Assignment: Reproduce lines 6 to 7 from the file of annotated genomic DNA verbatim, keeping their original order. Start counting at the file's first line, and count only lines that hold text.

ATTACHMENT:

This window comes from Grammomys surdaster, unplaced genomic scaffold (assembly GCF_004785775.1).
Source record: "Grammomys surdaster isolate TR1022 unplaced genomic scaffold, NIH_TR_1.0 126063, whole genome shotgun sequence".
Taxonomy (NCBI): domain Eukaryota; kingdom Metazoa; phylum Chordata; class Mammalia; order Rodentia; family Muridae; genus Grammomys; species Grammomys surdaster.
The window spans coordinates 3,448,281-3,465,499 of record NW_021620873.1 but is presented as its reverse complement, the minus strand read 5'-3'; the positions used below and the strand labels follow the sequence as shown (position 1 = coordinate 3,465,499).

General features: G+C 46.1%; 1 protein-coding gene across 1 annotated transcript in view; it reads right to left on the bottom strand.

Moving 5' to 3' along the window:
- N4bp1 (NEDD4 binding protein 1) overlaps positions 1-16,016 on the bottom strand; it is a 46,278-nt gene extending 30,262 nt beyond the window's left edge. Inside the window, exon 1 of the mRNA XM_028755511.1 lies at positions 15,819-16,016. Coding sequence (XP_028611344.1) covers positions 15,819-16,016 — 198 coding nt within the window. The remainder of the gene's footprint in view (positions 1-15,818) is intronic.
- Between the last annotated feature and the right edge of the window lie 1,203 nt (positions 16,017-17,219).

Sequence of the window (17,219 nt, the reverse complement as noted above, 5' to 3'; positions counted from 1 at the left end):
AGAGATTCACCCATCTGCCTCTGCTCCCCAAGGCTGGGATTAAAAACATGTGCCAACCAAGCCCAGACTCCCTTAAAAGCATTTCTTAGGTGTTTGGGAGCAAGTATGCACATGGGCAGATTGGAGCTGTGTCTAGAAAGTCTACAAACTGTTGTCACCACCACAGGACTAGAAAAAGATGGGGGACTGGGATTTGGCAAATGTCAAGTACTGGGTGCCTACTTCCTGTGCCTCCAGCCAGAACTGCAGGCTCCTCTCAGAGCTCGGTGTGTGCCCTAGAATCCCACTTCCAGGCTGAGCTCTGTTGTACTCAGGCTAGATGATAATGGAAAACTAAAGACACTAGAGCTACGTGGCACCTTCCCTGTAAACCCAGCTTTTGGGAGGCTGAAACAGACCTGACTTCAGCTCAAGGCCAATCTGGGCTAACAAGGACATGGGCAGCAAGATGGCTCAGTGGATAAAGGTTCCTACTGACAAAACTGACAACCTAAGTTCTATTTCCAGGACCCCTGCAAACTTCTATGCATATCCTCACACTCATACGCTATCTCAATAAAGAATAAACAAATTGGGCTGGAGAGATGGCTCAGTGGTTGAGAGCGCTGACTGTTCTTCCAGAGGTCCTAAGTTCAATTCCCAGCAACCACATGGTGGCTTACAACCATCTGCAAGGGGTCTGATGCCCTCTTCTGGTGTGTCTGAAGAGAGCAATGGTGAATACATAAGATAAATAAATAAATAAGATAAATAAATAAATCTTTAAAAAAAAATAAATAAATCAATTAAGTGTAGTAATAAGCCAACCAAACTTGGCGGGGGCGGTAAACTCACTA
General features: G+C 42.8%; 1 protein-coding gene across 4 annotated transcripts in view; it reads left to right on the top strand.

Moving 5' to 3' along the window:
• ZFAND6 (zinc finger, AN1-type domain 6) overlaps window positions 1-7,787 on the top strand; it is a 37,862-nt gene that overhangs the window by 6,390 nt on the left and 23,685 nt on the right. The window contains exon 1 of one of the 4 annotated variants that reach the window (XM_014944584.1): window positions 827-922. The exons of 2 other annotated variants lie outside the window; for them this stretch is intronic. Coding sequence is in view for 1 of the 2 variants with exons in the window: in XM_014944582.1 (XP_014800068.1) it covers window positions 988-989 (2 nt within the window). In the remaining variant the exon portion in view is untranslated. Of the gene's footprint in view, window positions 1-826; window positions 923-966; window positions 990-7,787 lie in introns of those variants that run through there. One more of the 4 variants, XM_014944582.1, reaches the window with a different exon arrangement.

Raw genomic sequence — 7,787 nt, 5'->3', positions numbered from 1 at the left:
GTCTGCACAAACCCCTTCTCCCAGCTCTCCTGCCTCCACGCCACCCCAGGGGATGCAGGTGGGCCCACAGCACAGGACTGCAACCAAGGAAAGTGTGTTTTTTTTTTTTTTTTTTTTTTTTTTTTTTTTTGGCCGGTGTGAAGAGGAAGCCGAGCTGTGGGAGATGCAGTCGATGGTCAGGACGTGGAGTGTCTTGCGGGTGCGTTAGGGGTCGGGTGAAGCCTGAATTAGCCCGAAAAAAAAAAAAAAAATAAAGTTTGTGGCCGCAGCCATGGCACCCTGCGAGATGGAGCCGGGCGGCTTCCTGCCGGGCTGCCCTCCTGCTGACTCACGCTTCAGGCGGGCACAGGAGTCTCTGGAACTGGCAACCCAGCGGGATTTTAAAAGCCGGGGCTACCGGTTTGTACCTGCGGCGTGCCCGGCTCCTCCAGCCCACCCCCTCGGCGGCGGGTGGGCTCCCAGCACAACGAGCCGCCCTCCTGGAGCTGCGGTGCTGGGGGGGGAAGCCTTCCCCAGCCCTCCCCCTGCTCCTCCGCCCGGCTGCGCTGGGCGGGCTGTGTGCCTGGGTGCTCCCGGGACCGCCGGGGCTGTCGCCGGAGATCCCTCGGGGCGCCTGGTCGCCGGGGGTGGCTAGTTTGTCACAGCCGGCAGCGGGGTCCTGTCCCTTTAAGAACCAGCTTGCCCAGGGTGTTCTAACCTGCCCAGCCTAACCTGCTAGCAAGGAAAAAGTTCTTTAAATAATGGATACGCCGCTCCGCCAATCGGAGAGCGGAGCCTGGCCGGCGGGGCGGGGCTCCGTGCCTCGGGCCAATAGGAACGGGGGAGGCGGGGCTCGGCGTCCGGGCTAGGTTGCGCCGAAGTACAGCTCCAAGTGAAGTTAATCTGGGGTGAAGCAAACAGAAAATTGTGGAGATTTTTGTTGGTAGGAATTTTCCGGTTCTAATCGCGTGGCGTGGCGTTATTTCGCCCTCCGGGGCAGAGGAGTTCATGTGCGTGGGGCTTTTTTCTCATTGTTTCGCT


Moving 5' to 3' along the window:
- N4bp1 (NEDD4 binding protein 1) overlaps positions 1-16,016 on the bottom strand; it is a 46,278-nt gene extending 30,262 nt beyond the window's left edge. Inside the window, exon 1 of the mRNA XM_028755511.1 lies at positions 15,819-16,016. Coding sequence (XP_028611344.1) covers positions 15,819-16,016 — 198 coding nt within the window. The remainder of the gene's footprint in view (positions 1-15,818) is intronic.